A quick breakfast and after many goodbyes to our hosts at Pai Yin Cottage, we were on our way back to the starting point of our climb. There, we rested for 30 minutes, changed to track pants and long trousers. We were told by our Taiwanese Guide that this route was snake-infested and the distance about 20km (which turned out to be 40km). Happily we descended to the valley. It was wet, slippery, over grown with weeds and creepers. Certain areas the track disappears. Fortunately or unfortunately in our group there was a big silent joker who caused us to have stomach cramps through laughing at the way he slipped and fell – style we probably seen in cartoon movies. We had to stop and let him changes his jeans which was torn 30cm wide. After going down for more than 4 hours through the thick undergrowth, flooded, slippery and non-existing path, we came to a dead end – the bridge across a fast flowing stream was washed away. We had no choice, so we cooked lunch, washed ourselves and had a well deserve rest.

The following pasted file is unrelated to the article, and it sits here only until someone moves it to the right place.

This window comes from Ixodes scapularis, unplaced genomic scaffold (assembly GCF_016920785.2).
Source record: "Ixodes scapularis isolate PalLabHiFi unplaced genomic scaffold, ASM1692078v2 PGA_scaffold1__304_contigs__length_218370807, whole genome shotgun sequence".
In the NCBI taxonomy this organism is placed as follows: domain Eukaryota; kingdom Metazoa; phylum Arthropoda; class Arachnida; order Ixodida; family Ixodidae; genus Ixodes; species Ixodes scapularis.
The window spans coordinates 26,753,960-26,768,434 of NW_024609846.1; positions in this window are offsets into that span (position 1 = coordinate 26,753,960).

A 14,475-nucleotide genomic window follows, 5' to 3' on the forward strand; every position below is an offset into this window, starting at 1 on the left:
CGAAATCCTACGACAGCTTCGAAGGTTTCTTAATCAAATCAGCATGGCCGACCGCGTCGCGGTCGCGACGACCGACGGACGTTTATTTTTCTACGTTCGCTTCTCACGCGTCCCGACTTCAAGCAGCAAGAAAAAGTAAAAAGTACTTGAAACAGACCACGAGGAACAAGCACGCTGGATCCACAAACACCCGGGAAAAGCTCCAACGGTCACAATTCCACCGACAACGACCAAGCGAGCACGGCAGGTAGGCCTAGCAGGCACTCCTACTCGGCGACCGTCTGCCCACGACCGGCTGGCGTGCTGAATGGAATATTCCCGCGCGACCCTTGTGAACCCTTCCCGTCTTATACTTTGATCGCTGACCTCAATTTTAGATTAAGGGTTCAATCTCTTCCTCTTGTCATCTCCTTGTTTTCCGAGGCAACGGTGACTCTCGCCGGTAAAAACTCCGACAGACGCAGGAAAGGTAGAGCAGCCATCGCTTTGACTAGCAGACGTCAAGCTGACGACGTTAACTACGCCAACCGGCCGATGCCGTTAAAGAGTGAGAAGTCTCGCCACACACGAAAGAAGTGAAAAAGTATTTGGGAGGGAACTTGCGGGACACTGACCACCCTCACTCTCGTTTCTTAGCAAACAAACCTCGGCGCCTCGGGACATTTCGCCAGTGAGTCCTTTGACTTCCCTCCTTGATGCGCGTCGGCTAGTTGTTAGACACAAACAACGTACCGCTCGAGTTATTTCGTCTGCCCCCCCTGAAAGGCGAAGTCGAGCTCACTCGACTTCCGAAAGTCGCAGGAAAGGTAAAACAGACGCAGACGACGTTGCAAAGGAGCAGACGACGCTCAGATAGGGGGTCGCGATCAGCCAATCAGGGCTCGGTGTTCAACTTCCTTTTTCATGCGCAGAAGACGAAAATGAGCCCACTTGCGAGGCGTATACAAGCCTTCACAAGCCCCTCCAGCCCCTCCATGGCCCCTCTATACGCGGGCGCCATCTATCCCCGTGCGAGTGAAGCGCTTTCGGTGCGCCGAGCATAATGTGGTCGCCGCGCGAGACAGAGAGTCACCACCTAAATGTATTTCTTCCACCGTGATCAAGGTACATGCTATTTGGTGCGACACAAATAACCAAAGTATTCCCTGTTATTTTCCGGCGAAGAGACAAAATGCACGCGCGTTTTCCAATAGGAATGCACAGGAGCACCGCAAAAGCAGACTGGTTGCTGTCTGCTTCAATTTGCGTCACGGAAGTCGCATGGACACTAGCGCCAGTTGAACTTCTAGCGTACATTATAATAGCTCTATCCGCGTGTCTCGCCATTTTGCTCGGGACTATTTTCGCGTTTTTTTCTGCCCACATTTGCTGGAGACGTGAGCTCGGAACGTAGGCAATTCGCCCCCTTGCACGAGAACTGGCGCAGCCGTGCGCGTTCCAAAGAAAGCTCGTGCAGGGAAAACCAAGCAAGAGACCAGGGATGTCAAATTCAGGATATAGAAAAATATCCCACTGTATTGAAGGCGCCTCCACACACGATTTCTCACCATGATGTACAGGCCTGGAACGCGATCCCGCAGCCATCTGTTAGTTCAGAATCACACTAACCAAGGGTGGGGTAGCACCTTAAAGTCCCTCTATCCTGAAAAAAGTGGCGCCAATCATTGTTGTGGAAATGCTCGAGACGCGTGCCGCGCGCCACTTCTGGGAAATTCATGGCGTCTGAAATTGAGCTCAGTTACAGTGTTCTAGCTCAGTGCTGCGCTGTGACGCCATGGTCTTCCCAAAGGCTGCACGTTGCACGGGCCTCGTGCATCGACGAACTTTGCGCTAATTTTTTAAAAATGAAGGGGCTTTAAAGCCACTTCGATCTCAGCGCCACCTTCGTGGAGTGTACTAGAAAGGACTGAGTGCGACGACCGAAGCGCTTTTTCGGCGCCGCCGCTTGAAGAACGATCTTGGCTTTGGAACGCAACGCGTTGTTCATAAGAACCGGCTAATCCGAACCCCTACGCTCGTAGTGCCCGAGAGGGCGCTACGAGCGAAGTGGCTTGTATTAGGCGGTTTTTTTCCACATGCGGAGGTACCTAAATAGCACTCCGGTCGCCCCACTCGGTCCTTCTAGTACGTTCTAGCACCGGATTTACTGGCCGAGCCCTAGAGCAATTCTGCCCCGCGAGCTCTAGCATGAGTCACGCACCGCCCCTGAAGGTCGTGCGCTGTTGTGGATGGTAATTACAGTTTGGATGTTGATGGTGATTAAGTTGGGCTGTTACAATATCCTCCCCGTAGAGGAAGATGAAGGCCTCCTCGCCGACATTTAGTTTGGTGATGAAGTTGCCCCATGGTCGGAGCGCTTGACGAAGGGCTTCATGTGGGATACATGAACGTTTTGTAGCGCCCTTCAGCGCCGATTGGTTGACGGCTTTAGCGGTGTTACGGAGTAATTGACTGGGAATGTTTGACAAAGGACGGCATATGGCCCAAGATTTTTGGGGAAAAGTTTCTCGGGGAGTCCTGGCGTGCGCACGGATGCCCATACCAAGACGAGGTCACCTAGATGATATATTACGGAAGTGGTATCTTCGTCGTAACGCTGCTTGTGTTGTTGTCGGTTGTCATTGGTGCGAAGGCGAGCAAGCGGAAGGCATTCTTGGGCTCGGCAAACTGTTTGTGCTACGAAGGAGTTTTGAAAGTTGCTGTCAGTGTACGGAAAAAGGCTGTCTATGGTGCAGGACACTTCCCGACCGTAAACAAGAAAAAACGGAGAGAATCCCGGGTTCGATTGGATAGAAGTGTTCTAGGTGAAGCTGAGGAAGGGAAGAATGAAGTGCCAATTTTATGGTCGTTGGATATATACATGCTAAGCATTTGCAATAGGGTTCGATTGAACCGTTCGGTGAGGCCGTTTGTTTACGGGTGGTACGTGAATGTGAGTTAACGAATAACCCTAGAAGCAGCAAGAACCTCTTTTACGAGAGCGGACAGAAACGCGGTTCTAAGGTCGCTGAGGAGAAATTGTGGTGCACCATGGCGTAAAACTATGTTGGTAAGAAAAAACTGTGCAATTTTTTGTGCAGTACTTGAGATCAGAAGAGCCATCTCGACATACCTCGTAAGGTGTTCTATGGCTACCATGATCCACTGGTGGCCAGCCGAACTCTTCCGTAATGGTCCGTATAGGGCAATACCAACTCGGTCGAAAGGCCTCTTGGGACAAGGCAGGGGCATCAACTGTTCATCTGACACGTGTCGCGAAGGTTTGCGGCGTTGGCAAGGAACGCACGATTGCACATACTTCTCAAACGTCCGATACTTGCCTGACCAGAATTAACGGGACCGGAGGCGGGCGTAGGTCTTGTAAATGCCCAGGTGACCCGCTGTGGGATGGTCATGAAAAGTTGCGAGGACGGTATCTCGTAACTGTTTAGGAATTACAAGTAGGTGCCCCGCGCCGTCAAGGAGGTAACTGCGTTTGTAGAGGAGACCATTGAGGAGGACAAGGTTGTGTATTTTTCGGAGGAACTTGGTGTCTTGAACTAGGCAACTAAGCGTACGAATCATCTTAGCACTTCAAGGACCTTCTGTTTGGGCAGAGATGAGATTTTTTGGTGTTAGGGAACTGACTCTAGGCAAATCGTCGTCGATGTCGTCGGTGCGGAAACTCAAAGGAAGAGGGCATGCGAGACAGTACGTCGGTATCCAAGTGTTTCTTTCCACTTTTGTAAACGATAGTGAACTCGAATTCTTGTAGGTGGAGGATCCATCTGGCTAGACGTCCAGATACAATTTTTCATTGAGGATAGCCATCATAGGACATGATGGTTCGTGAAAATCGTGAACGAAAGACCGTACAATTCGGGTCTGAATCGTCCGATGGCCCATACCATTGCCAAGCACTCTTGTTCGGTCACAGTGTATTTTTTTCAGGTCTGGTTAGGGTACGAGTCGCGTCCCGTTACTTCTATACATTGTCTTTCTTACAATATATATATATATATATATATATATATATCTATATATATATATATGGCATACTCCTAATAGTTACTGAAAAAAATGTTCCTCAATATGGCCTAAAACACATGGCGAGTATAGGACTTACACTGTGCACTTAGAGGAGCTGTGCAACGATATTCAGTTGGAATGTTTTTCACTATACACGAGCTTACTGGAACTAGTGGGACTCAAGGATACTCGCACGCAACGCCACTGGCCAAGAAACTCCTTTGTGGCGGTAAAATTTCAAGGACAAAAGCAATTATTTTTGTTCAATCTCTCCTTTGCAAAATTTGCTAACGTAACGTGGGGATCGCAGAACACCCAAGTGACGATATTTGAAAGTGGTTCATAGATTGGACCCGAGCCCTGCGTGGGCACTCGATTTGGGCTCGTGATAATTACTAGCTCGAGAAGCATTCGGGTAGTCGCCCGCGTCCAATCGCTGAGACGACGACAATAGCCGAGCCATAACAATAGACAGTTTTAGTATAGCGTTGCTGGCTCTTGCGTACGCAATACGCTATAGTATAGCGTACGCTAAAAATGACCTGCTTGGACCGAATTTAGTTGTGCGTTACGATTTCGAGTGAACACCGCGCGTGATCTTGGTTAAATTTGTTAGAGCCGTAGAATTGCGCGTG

At the beginning of the trek we were laughing, half way through we were crying, I just could not imagined the ending – that’s adventure! You go through the whole spectrum of ecstasies. At 4.30pm we cross the stream which was knee deep and it cool our tired feet. We were still in the jungle, the footpath became wider. We heard a gunshot; we whistled and shouted afraid that they might mistaken us for a wild animals. There were silence again and it could be an illegal hunter. After many stream crossing we came to a beautiful waterfall, no pictures were taken – the scenery does not thrilled anyone anymore and besides it was too dark. We were weak and hungry. We had used up all our rations. Our Moses immediately took out two packets of dry longan. We continued our journey with longan power this time. We had to use our torchlight. It was complete darkness at 8.30pm. At one stretch of trek we found a dozen large fire flies lighting the bushes. It takes our mind of the drudgery of walking. We make a turn to the right, in front was an old suspension bridge which we had to cross one at a time. We could not see the bottom but we can hear the sound of rushing waters. From the bridge we could see the light of our destination the Huang Poo Hot Spring but it is up a hill 200m high. Oh No! Some more climbing to do! Using an adventurer’s motto, “if there’s a mountain we will climb it” – this time we had no choice. While we were stripping ourselves of sweat smelling clothes it was announced that dinner will be ready 10pm. ‘HURRAH!’
To think of it now I believe that every one of us enjoyed the unique experience of an 18½ hours trek.
Leader: Allan Tan